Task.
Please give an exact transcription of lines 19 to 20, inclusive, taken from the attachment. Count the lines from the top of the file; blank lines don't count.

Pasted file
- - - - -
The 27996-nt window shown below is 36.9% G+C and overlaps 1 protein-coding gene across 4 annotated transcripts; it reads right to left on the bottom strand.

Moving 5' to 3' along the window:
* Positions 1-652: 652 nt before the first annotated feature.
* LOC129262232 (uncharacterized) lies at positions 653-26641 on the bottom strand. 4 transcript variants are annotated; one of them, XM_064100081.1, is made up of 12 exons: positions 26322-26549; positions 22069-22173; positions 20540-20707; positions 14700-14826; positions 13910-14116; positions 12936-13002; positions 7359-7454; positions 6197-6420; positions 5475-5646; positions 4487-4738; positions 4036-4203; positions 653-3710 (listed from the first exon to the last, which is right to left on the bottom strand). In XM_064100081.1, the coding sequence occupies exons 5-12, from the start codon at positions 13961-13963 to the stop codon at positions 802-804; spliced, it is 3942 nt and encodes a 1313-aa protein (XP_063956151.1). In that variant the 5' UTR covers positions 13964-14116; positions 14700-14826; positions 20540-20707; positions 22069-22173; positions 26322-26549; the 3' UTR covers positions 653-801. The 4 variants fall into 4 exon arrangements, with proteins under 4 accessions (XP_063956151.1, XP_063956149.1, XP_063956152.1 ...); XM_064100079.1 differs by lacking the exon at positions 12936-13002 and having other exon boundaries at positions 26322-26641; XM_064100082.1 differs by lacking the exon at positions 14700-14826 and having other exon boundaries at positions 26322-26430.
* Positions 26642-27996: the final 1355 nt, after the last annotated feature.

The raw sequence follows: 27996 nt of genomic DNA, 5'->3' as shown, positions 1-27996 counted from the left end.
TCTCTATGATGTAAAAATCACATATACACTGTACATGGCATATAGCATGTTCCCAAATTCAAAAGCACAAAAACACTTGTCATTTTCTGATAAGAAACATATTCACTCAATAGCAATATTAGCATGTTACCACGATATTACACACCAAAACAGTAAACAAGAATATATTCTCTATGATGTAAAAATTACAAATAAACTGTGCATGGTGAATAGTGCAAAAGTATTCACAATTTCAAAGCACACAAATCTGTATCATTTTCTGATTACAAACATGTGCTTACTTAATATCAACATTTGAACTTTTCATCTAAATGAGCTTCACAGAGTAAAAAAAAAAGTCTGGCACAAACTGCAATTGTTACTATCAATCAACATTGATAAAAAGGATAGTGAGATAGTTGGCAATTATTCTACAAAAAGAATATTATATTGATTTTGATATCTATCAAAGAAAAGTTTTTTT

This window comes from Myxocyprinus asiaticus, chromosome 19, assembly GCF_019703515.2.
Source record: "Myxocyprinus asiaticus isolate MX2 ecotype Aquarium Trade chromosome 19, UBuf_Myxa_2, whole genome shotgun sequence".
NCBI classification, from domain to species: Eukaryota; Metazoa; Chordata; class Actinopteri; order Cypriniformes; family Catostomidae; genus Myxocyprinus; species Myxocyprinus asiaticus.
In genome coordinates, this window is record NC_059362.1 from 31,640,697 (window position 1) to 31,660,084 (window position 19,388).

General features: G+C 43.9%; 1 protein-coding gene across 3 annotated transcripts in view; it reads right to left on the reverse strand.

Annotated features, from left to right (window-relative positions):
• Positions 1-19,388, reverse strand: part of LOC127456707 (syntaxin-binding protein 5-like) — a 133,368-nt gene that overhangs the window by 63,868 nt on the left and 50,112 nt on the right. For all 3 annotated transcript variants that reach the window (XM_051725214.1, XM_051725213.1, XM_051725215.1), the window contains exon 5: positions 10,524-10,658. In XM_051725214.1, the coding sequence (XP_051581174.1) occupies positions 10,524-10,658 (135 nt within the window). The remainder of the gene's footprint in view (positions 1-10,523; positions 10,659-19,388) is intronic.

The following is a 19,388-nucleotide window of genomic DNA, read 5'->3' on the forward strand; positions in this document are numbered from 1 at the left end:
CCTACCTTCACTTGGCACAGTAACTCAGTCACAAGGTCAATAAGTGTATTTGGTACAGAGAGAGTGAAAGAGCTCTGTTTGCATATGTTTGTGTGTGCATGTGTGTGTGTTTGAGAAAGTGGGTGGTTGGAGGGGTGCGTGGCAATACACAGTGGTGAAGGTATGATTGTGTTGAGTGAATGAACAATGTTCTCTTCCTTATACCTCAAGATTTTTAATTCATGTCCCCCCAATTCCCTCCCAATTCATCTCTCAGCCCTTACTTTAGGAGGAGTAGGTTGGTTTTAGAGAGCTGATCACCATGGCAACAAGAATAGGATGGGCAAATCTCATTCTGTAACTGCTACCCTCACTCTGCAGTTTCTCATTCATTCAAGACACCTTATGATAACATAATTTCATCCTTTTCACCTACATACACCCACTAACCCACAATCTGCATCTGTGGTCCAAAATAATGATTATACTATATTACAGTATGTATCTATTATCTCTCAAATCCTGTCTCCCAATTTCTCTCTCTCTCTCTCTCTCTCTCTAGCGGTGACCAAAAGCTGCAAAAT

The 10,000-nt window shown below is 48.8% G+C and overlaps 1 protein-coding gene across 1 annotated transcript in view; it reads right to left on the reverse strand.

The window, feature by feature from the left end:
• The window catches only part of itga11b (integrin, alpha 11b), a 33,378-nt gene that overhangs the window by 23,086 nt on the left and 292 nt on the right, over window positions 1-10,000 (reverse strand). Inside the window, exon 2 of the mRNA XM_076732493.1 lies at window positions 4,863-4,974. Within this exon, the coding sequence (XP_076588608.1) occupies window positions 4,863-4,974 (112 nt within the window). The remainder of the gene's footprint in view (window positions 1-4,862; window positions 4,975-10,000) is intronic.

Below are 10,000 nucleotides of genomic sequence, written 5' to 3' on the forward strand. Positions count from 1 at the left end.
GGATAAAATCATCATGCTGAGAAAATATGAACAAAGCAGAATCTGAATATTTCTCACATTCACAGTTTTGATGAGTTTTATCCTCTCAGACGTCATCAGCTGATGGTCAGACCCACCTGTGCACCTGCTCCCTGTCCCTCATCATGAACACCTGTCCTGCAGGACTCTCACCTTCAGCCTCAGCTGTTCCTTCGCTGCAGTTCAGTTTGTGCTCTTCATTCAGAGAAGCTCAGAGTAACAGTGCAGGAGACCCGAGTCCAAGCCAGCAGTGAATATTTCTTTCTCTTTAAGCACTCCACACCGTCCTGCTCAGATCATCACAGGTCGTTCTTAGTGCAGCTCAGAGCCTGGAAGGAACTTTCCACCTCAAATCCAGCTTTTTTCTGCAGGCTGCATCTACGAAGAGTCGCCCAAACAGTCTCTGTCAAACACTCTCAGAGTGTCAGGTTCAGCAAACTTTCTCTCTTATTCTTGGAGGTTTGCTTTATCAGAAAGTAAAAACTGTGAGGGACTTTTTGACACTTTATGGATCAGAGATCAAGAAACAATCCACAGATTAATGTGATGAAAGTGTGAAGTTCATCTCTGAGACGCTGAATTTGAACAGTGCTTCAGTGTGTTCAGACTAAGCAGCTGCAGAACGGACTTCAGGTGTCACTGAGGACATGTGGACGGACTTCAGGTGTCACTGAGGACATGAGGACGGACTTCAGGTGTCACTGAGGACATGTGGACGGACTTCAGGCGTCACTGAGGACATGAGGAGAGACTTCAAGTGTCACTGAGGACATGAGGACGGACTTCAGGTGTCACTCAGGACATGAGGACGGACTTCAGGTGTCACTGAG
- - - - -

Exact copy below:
• The window catches only part of itga11b (integrin, alpha 11b), a 33,378-nt gene that overhangs the window by 23,086 nt on the left and 292 nt on the right, over window positions 1-10,000 (reverse strand). Inside the window, exon 2 of the mRNA XM_076732493.1 lies at window positions 4,863-4,974. Within this exon, the coding sequence (XP_076588608.1) occupies window positions 4,863-4,974 (112 nt within the window). The remainder of the gene's footprint in view (window positions 1-4,862; window positions 4,975-10,000) is intronic.

Below are 10,000 nucleotides of genomic sequence, written 5' to 3' on the forward strand. Positions count from 1 at the left end.